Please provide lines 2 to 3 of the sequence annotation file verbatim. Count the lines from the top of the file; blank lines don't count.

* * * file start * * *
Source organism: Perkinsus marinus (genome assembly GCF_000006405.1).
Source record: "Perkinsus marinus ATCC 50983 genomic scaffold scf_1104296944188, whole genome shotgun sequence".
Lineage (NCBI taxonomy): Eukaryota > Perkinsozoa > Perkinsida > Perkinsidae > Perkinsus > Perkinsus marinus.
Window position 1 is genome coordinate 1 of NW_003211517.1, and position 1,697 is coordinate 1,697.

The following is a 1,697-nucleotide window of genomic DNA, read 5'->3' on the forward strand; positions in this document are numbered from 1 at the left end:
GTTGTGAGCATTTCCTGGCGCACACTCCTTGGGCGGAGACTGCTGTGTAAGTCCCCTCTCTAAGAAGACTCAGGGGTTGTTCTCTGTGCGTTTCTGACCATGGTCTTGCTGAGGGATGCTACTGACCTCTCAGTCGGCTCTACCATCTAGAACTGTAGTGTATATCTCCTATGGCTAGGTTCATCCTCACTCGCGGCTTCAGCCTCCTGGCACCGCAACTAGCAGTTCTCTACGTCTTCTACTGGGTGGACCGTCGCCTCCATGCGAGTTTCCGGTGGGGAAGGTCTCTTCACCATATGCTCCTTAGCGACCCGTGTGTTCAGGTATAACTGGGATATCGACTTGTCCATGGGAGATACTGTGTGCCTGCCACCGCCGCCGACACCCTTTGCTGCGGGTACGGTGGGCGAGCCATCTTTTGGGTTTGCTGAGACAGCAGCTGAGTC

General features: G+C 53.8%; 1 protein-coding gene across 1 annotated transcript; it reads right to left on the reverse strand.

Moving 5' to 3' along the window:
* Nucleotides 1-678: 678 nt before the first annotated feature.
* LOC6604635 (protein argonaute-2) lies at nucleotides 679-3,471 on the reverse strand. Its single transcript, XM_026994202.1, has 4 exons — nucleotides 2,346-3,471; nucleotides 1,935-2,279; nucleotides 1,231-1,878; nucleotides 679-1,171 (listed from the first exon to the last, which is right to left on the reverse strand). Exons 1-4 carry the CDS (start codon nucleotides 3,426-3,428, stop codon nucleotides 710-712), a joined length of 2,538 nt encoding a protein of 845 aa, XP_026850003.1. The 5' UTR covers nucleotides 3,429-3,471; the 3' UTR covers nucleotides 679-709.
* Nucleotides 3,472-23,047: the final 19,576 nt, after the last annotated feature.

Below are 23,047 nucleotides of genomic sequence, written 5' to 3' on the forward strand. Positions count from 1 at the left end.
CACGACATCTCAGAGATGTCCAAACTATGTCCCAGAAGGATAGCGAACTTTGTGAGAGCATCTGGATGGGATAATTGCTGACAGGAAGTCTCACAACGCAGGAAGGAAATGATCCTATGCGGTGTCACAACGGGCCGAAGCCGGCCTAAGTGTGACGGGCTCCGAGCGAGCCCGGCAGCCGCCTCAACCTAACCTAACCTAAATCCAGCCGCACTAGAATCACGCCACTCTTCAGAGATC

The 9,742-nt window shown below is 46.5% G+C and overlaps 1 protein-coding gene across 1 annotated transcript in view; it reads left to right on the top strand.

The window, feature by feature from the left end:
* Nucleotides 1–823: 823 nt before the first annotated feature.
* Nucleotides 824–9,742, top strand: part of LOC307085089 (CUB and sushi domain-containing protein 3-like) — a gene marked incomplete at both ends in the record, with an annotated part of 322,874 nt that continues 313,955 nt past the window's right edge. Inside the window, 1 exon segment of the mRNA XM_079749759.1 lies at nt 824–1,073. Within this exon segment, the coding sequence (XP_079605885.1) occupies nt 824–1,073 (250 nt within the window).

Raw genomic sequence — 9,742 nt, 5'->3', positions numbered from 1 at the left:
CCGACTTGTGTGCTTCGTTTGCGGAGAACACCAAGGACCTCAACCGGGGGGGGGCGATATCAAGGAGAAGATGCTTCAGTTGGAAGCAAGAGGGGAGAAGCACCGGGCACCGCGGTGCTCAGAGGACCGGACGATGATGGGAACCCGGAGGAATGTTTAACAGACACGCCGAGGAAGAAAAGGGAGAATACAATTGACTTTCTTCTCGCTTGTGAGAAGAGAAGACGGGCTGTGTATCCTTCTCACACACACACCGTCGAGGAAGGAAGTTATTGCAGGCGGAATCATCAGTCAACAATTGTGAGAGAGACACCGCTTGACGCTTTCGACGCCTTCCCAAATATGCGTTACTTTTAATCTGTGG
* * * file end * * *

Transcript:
Source record: "Perkinsus marinus ATCC 50983 genomic scaffold scf_1104296944188, whole genome shotgun sequence".
Lineage (NCBI taxonomy): Eukaryota > Perkinsozoa > Perkinsida > Perkinsidae > Perkinsus > Perkinsus marinus.